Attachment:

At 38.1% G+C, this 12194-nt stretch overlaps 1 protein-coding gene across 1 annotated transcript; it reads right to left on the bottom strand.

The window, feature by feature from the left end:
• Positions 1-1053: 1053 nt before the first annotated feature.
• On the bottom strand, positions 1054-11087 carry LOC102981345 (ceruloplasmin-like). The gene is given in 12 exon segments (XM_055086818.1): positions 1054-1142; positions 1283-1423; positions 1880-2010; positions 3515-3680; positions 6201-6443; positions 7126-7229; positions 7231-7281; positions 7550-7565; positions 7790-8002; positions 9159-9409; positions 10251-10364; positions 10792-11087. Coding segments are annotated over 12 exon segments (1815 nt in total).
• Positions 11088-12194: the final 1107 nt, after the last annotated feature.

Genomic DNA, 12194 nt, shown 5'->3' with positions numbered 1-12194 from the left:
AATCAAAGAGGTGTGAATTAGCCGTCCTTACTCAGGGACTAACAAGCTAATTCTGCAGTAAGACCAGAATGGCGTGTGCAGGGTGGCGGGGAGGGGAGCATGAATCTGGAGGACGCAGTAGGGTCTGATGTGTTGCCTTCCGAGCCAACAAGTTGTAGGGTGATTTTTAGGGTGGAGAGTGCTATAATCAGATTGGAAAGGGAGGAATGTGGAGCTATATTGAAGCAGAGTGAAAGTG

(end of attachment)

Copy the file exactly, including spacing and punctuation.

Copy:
At 38.1% G+C, this 12194-nt stretch overlaps 1 protein-coding gene across 1 annotated transcript; it reads right to left on the bottom strand.

The window, feature by feature from the left end:
• Positions 1-1053: 1053 nt before the first annotated feature.
• On the bottom strand, positions 1054-11087 carry LOC102981345 (ceruloplasmin-like). The gene is given in 12 exon segments (XM_055086818.1): positions 1054-1142; positions 1283-1423; positions 1880-2010; positions 3515-3680; positions 6201-6443; positions 7126-7229; positions 7231-7281; positions 7550-7565; positions 7790-8002; positions 9159-9409; positions 10251-10364; positions 10792-11087. Coding segments are annotated over 12 exon segments (1815 nt in total).
• Positions 11088-12194: the final 1107 nt, after the last annotated feature.

Genomic DNA, 12194 nt, shown 5'->3' with positions numbered 1-12194 from the left:
AATCAAAGAGGTGTGAATTAGCCGTCCTTACTCAGGGACTAACAAGCTAATTCTGCAGTAAGACCAGAATGGCGTGTGCAGGGTGGCGGGGAGGGGAGCATGAATCTGGAGGACGCAGTAGGGTCTGATGTGTTGCCTTCCGAGCCAACAAGTTGTAGGGTGATTTTTAGGGTGGAGAGTGCTATAATCAGATTGGAAAGGGAGGAATGTGGAGCTATATTGAAGCAGAGTGAAAGTG